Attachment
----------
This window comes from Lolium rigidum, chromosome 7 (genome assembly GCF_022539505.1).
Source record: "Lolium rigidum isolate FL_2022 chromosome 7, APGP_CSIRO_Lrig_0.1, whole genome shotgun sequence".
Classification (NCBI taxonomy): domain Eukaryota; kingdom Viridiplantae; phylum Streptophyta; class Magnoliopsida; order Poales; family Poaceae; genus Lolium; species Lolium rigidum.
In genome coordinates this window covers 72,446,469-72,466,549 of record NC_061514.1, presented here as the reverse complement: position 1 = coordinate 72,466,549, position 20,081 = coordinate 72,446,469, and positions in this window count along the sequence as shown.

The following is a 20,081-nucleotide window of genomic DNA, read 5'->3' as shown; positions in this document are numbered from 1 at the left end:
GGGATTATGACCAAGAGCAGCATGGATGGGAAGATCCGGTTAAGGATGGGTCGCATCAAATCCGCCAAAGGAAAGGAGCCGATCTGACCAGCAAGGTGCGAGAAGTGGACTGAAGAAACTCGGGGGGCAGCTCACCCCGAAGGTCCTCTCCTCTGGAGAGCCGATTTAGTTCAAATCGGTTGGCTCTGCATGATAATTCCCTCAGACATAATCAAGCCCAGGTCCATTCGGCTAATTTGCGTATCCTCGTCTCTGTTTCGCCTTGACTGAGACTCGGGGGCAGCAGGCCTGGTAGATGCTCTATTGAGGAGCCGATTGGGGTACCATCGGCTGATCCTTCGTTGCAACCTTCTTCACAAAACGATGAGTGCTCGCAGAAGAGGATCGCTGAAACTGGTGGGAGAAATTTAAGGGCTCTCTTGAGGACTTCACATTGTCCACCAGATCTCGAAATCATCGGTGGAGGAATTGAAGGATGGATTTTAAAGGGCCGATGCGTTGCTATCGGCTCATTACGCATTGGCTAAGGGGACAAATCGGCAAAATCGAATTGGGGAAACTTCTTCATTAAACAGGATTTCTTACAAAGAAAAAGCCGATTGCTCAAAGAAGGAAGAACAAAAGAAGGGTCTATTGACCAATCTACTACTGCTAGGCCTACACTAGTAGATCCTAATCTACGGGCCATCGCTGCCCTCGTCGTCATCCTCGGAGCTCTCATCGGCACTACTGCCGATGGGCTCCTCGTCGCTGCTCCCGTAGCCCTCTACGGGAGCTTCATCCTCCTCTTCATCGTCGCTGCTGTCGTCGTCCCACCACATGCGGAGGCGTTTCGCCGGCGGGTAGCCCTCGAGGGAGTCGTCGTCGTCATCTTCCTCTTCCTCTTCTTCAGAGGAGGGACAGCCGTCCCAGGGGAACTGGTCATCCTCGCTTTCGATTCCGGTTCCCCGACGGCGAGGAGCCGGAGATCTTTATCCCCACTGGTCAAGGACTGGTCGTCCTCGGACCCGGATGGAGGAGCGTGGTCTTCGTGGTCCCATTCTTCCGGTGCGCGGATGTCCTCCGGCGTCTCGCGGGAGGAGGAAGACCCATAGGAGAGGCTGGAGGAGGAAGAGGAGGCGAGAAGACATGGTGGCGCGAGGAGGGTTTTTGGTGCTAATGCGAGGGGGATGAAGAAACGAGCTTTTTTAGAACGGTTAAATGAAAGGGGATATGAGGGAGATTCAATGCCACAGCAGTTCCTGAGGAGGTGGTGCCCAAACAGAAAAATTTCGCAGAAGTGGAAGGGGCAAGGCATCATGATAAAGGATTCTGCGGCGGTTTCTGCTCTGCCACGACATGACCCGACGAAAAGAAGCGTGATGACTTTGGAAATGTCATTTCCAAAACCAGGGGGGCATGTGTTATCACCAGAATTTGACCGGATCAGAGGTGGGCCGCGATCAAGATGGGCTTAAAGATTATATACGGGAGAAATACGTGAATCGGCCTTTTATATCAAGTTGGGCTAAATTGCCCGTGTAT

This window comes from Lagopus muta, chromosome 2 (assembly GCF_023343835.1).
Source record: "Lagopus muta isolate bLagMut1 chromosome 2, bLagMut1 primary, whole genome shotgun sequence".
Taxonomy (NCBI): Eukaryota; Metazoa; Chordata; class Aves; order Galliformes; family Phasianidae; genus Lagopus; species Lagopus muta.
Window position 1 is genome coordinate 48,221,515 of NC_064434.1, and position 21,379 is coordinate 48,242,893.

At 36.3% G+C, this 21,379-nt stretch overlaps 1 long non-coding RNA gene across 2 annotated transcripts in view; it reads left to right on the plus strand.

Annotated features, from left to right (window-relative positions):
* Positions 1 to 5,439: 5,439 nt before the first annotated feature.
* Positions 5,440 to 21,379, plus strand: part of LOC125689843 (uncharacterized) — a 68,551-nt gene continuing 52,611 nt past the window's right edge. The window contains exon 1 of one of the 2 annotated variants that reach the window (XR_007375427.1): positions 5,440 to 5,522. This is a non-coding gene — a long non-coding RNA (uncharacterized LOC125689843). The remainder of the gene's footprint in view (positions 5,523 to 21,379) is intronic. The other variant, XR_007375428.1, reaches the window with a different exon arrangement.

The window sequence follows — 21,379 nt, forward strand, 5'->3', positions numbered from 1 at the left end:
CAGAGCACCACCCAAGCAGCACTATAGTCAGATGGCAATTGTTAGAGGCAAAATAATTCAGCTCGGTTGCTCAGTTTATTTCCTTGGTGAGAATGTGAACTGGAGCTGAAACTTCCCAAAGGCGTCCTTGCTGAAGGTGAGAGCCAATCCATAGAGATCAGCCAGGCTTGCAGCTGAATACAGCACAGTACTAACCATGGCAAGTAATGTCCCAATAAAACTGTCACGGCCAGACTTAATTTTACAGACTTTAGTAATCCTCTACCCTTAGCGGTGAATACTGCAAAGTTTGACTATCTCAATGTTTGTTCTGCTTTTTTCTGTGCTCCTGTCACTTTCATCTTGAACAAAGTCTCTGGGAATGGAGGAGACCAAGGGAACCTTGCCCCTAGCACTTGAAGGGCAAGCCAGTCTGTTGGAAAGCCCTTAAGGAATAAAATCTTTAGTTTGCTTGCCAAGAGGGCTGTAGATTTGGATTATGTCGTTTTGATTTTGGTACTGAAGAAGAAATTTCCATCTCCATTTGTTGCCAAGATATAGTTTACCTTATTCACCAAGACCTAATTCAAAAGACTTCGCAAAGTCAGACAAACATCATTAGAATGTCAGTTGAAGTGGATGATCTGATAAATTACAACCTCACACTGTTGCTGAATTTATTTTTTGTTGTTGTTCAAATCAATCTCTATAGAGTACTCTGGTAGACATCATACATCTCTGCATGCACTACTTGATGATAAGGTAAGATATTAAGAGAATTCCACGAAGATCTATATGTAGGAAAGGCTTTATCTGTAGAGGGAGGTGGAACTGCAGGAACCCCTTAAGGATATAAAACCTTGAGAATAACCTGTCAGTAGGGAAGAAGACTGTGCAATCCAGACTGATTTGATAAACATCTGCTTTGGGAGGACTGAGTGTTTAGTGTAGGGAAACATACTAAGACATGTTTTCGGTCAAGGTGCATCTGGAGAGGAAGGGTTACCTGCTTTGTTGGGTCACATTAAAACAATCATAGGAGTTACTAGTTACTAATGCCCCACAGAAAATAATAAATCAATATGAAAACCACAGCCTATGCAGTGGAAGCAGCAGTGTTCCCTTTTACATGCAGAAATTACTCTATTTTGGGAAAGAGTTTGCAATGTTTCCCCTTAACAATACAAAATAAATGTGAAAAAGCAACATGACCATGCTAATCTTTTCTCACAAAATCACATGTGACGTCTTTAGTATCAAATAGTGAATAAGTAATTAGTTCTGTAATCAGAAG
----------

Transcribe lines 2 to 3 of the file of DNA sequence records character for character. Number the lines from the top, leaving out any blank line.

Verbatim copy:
Source record: "Lolium rigidum isolate FL_2022 chromosome 7, APGP_CSIRO_Lrig_0.1, whole genome shotgun sequence".
Classification (NCBI taxonomy): domain Eukaryota; kingdom Viridiplantae; phylum Streptophyta; class Magnoliopsida; order Poales; family Poaceae; genus Lolium; species Lolium rigidum.